Bunions: Bunions may form on one or both feet.  A bunion forms when your big toe angles in toward the second toe.  Often, the spot where your big toe joins the rest of the foot becomes red and callused. This area may also begin to stick out and become hard.  Bunions may run in families, but are most often caused by wearing of high-heeled shoes which taper toward the toes.  The use of padding on the foot may help protect the bunion from irritation.  Special devices used to separate the big and second toes are sometimes used.  If the bunion causes severe pain or deformity, surgery to realign the toes may be necessary.

Hammertoes: A hammertoe is a toe that is bent downwards because of a weakened muscle.  They can also be caused by shoes that are too small.  Hammertoes can cause difficulty with walking and can lead to other foot problems, such as blisters, calluses, and sores.  Splinting and corrective footwear can help in treating them. In severe cases, surgery to straighten the toe may be necessary.

Plantar warts: Plantar warts are commonly confused with corns/calluses.  Plantar warts are caused by a virus that infects the outer layer of skin.  They are typically painful, but this sensation of pain may be absent in diabetes with neuropathy.  Warts may be treated by topical medication or histofreezing.

Ingrown toenails: Ingrown toenails occur when the edges of the nail grow into the skin, leading to pain, redness and infection. They are most commonly caused by tight-fitting shoes.  Keeping your toenails properly trimmed is the best way to prevent ingrown toenails.  If you have a persistent problem or if you have a nail infection, you may need to see your doctor.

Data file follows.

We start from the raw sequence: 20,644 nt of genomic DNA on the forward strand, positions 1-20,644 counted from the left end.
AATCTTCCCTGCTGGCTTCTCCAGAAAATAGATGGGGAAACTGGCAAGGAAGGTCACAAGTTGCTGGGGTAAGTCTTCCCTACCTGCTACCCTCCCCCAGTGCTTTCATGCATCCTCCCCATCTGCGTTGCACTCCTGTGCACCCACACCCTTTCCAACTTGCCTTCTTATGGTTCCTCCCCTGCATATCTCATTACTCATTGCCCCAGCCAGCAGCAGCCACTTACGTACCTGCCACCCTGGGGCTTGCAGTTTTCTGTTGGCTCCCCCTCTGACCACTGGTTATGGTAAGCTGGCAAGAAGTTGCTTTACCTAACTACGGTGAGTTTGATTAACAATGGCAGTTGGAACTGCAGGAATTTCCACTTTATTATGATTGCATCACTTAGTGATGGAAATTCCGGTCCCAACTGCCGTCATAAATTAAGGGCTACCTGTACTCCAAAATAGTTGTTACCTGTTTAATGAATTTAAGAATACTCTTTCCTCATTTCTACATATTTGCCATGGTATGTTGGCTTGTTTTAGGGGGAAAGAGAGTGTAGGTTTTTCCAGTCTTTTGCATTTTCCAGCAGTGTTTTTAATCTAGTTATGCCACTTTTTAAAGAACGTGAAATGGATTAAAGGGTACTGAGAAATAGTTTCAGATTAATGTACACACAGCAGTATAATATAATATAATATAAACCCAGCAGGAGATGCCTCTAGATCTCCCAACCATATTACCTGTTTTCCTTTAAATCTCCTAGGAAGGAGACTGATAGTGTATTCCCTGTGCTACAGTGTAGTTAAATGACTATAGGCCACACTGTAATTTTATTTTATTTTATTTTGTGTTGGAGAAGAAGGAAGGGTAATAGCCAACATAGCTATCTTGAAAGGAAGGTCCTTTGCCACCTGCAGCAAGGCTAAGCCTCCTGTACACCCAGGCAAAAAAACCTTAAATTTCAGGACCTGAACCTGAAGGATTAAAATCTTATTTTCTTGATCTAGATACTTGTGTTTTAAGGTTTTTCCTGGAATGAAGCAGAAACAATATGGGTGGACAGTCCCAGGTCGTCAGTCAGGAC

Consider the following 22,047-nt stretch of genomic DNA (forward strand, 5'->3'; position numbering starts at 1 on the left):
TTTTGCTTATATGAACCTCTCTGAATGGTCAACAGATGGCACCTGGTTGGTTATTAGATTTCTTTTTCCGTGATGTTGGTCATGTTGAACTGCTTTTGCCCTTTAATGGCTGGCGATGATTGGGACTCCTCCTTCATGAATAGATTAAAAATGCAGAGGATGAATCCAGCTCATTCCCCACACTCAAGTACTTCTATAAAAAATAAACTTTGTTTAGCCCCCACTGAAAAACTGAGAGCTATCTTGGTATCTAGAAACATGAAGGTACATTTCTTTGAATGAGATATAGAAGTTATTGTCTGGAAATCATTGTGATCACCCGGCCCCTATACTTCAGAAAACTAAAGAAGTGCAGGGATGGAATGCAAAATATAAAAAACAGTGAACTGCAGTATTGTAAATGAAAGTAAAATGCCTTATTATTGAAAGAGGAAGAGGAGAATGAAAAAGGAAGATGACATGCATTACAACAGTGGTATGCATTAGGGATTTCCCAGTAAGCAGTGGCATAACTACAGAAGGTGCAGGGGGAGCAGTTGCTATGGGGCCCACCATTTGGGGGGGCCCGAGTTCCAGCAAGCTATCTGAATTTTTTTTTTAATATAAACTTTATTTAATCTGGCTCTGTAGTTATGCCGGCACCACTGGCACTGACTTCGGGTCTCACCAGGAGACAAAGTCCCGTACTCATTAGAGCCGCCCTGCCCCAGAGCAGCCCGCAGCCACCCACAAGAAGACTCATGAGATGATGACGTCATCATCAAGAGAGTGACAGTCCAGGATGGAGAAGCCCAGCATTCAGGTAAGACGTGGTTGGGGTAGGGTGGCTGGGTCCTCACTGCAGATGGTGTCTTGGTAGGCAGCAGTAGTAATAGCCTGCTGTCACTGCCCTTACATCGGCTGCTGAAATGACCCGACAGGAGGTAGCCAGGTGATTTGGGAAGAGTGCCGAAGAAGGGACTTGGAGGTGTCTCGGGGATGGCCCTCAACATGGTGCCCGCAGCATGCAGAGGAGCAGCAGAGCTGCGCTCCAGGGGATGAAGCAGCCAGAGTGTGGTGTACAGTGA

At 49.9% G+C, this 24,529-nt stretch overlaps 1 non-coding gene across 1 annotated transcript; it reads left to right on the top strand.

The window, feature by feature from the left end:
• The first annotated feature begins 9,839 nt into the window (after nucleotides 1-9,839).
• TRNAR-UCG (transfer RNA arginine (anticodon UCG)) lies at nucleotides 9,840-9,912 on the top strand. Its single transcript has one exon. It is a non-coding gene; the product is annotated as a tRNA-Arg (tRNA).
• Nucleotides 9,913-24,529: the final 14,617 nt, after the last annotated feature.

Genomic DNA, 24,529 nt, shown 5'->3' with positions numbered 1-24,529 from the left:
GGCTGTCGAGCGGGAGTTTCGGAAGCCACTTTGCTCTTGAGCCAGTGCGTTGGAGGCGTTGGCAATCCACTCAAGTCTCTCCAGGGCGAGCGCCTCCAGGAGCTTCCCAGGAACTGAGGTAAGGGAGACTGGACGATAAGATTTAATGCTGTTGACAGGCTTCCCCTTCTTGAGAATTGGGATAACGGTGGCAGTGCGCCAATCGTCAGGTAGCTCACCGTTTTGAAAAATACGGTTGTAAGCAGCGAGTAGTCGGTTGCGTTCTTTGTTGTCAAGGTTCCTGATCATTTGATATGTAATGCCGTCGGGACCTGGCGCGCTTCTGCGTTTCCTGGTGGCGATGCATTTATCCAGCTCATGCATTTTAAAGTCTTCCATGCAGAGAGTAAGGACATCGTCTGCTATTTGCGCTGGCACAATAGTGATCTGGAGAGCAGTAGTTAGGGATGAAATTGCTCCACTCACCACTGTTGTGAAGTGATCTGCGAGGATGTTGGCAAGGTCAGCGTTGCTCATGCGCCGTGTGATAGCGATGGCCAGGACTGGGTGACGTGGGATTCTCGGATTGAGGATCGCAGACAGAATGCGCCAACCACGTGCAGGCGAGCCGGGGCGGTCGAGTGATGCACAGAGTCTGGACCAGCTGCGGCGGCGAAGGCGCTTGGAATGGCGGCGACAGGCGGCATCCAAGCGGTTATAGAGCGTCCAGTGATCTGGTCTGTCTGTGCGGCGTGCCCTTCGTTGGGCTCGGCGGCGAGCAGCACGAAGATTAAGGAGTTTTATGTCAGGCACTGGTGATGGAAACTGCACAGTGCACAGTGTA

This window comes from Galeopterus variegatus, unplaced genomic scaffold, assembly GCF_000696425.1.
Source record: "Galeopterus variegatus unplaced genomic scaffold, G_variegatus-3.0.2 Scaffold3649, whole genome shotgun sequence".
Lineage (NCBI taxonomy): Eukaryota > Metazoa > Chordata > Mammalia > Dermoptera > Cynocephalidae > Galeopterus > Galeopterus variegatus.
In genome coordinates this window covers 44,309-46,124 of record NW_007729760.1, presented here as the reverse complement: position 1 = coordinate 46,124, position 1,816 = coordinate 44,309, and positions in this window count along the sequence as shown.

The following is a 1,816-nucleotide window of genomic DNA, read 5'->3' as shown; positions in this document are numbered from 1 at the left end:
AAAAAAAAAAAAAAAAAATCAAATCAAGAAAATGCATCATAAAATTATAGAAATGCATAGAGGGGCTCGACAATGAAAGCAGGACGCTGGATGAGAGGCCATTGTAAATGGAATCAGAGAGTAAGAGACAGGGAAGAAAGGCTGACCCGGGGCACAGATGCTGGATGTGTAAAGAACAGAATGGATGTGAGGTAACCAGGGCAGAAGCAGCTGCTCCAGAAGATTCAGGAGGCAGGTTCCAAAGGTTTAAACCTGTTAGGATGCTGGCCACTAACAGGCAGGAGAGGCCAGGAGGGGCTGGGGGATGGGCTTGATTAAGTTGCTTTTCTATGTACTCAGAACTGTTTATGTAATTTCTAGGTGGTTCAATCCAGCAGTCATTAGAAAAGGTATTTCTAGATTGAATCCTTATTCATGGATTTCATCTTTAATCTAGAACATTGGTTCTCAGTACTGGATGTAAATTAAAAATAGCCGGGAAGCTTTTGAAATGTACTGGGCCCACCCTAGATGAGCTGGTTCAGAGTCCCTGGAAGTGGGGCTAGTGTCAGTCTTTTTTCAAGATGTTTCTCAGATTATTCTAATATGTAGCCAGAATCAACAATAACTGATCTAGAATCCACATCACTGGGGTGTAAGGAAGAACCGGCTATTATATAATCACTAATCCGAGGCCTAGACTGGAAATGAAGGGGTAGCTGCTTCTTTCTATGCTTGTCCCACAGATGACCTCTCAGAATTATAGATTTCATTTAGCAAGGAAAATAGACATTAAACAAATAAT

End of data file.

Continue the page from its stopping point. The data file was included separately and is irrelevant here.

Foot ulcers: A foot ulcer is a break in the skin or a deep sore.  When the skin breaks, the area can quickly develop an infection and should be treated carefully. See your doctor immediately.

 

2. Nail Care Tips

Can I Cut My Own Toenails?

It depends on whether or not you can do so safely.  Many people may find it difficult to do so because of poor vision, and may have difficulty reaching their toes.  If you can see and reach your feet comfortably, ensure that you have good lighting and a good pair of nail clippers or nail file.  You have to be extremely careful when you trim your toenails.  It is important to make sure you don’t cut the skin with the nail clippers, because microorganisms can enter the body through the opening in the skin.  For that reason, filing tends to be less risky than cutting.

If you have poor circulation, or your feet are numb from neuropathy, you should not attempt to cut your toenails yourself.  Get a family member or friend to assist.  If your nails are difficult to trim, you may need assistance from a professional.

How Do I Safely Trim My Toenails?

It is important to trim the toenails straight across according to the shape of the toes.  Don’t cut them too short, and do not try to trim them into the corners, because this can lead to ingrown toenails.  A good time to trim your toenails is immediately after a bath, because your toenails will be softer and easier to trim. Be sure to file your toenails when you have finished clipping them.

If you notice ingrown toenails, do not try to cut them out yourself. Contact your health care professional and let him/her deal with any nails that are ingrown.  Do not wait until you develop an infection before you seek help.

What Should I Use To Trim My Toenails?